Friday, March 15, 2019

Film and Psyche 12: The Look (a symposium)


City Lights. Charles Chaplin and Virginia Cherrill. "Yes, I can see now". The flower girl has never seen the tramp before, but she recognizes the touch of his hand.

Film and Psyche Symposium 12: The Look
15.–16.3.2019 at Kino Regina (Central Library Oodi, Töölönlahdenkatu 4, Helsinki)
Organized by: Suomen Psykoanalyyttinen Yhdistys, Helsingin Psykoterapiaseura and Kansallinen audiovisuaalinen instituutti (KAVI)

Un chien andalou. Luis Buñuel and Simone Mareuil. Music: "Liebestod" by Wagner "Tango Argentino" and "Recuerdos" by the Vicente Alvarez & Carlos Otero et son orchestre.

FRIDAY 15.3.2019
8.50  Introduction
9.00  Luis Buñuel & Salvador Dalí: Andalusialainen koira (Un chien andalou, 1928), 22 min
9.25  Mikael Enckell: "Reportages from the repository of repressed temptations" read by Antti Alanen / mod. Harri Stenberg
10.00  Lecture: Timo Kaitaro

10.30  Charles Chaplin: Kaupungin valot (City Lights, US 1931), 87 min
12.00  Lunch break
13.30  Lecture: Stig Hägglund / mod. Vesa Manninen

Not a Love Story: A Film About Pornography. The director Bonnie Sherr Klein, the performer Lindalee Tracey, the photographer Suze Randall.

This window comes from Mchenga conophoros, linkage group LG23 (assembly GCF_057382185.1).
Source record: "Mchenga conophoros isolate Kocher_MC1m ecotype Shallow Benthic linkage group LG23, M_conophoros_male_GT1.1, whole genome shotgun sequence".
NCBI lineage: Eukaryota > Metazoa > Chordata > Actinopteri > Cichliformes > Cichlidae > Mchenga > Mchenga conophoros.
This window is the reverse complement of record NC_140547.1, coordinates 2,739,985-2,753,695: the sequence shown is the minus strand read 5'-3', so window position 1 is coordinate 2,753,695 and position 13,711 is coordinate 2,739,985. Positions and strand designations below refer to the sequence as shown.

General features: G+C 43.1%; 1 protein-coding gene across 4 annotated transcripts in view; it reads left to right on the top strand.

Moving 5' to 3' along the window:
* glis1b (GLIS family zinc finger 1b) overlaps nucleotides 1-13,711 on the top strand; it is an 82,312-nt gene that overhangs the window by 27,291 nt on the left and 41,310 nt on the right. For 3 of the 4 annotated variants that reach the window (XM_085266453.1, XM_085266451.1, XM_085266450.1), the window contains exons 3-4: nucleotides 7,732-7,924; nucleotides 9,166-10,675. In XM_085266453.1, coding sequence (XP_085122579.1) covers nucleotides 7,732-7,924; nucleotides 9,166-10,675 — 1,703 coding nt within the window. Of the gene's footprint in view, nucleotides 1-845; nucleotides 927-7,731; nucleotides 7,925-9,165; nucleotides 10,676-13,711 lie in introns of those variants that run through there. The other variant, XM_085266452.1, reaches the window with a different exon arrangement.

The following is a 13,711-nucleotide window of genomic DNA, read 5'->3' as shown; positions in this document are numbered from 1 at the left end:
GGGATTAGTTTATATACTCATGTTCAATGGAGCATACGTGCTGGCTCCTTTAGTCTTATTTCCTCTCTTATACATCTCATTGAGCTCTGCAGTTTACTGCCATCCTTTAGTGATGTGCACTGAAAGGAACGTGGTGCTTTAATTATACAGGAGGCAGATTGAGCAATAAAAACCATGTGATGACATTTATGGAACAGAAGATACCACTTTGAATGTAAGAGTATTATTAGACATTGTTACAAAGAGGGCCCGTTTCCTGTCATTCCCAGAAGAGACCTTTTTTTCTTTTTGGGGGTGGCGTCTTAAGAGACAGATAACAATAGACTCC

14.30  Bonnie Sherr Klein: Tuote: nainen (Not a Love Story: A Film About Pornography, CA 1981), 69 min
15.40  Coffee break
16.10  Lecture: Hannu Säävälä / mod. Ilpo Lahti – ends 17.10
17.30  Evening rendez-vous at Restaurant Vaakuna, Kaarre Hall (Kaivokatu 3)
    AA: Produced for the National Film Board of Canada (NFB) by its experienced producer and director Bonnie Sherr Klein, Not a Love Story, is her most famous film and one of the best-know NFB productions. It started from inquisitive questions by the director's ten-year old daughter Naomi Klein who appears in the beginning. The result was a personal survey into an industry that was huge already at the time.
    A major character is Lindalee Tracey (1957-2006), introduced as stripper "Fonda Peters", offering explicit performances at sex clubs. During the movie she becomes a partner in investigative journalism to the director. Her life changed during the making of the movie.
    A memorable recital is given by Margaret Atwood of her poem "A Women's Issue" (1987). Also featured is Kate Millett, author of Sexual Politics (1970), leader of the women's movement. Plus Susan Griffin, author of Woman and Nature (1978) and Pornography and Silence: Culture's Revenge Against Nature (1981).